Jessa Seewald (née Duggar) shut down rumors that she and husband Ben Seewald are members of her family’s controversial religious organization, Institute in Basic Life Principles. 

“Do you and Ben follow IBLP?” a follower of the former reality star, 30, asked during an Instagram Story Q&A on Monday, September 18. “No, we do not,” Jessa replied plainly. 

While the mother of four did not expand on her denial, she joined the growing list of Duggar children to renounce the Bill Gothard founded group

Joy-Anna Forsyth (née Duggar) and her husband, Austin Forsyth, recently claimed they were “never” a part of the organization saying in a September 15 YouTube video that they follow “Jesus alone.”

Jessa Duggar Claims She and Husband Ben Seewald Do Not ‘Follow’ IBLP
Courtesy of Jessa Seewald/Instagram

“No, we never were, you and I as a couple,” Austin, 29, told his wife. “Once we got married, we started distancing ourselves from those functions. We’d always talk about when we were dating that we weren’t gonna use their literature and stuff like that … Just kinda distanced ourselves.”  

Jessa and Joy’s sisters Jinger Vuolo (née Duggar) and Jill Dillard (née Duggar) have both been very vocal about both their religious journeys and stepping away from IBLP

“Fear was a huge part of my childhood,” Jinger, 29, told People in an interview published on January 18, ahead of the release of her memoir, Becoming Free Indeed. “I thought I had to wear only skirts and dresses to please God. Music with drums, places I went or the wrong friendships could all bring harm.”

She continued, “[Bill’s] teachings, in a nutshell, are based on fear and superstition and leave you in a place where you feel like, ‘I don’t know what God expects of me.’ The fear kept me crippled with anxiety. I was terrified of the outside world.”

While the mother of two claims IBLP’s teachings are “harmful” and “damaging,” sister Jill, 32, equates the organization to a “cult.”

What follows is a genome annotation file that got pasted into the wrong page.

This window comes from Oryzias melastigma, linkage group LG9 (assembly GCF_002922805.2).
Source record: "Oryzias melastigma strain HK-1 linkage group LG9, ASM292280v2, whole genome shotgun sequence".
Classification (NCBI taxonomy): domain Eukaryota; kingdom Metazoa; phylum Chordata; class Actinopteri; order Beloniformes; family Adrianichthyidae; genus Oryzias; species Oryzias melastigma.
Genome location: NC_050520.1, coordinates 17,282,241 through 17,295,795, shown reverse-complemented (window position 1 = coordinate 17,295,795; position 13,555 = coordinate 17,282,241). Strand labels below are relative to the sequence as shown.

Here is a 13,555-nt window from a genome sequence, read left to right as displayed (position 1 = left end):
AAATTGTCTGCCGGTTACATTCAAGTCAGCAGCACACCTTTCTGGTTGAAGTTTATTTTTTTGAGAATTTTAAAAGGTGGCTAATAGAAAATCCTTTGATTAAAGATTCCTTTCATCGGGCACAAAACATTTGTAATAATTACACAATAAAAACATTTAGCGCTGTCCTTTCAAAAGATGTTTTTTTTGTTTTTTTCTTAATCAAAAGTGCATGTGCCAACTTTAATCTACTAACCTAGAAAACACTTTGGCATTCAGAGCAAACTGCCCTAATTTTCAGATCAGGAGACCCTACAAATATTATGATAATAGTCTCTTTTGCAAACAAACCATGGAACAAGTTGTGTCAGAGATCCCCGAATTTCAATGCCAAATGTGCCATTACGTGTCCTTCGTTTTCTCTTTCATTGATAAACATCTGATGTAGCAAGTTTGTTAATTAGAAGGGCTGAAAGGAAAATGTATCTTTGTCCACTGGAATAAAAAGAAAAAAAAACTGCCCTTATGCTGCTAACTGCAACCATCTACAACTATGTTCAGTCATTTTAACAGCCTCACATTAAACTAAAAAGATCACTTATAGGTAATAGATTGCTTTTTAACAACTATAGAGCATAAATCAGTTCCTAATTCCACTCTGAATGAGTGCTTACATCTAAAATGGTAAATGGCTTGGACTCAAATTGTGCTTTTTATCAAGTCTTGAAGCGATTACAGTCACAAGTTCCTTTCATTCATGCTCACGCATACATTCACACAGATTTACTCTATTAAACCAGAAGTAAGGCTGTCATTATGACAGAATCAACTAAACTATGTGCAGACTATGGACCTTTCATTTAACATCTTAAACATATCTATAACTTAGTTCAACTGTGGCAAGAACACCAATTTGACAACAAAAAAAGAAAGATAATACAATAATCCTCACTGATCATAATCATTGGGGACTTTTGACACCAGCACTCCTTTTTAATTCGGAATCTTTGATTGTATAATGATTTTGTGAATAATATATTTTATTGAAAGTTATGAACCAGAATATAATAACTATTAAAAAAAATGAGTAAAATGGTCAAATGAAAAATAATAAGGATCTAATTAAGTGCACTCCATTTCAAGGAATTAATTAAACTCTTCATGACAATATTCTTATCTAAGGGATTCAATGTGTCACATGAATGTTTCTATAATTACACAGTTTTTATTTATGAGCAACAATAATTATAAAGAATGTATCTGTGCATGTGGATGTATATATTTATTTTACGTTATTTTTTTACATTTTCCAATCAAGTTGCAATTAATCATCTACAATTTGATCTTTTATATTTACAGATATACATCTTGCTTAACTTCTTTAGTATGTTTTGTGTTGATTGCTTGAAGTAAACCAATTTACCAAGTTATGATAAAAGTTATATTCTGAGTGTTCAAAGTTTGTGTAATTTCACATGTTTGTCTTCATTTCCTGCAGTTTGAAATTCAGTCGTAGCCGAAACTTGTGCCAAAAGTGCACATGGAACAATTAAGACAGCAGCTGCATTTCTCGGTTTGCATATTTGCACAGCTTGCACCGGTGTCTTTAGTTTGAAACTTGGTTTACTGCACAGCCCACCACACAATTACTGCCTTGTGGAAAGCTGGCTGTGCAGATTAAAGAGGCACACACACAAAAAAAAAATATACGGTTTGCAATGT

“I really do think that IBLP is a form of a cult. I think that even if you remove the person in leadership, a lot of those same values and principles are still being taught, so it doesn’t fix the problem,” Jill told People ahead of her memoir, Counting the Cost. “I think that’s what some people think like, ‘Oh, we’ve removed Bill Gothard from the situation. It makes everything better.’ No, it changes and maybe adds a nice storefront to the picture, but it doesn’t change the overall principles that are still being taught and held to.”

Four of Jim Bob and Michelle Duggar’s five eldest daughters have separated themselves from their family’s religious affiliation. However, older sister Jana Duggar is still seemingly involved. 

When asked if she was “worried” about her sister during a YouTube Q&A, Jill said, “I don’t know. I try and not meddle too much in my siblings’ lives. I don’t know where they’re all at.”

“I’ll let them tell their story or figure it out themselves,” she continued. “I think anyone that’s grown up in IBLP, it’s definitely a process, and it’s one that’s very hard to come away from and kind of sort through.”

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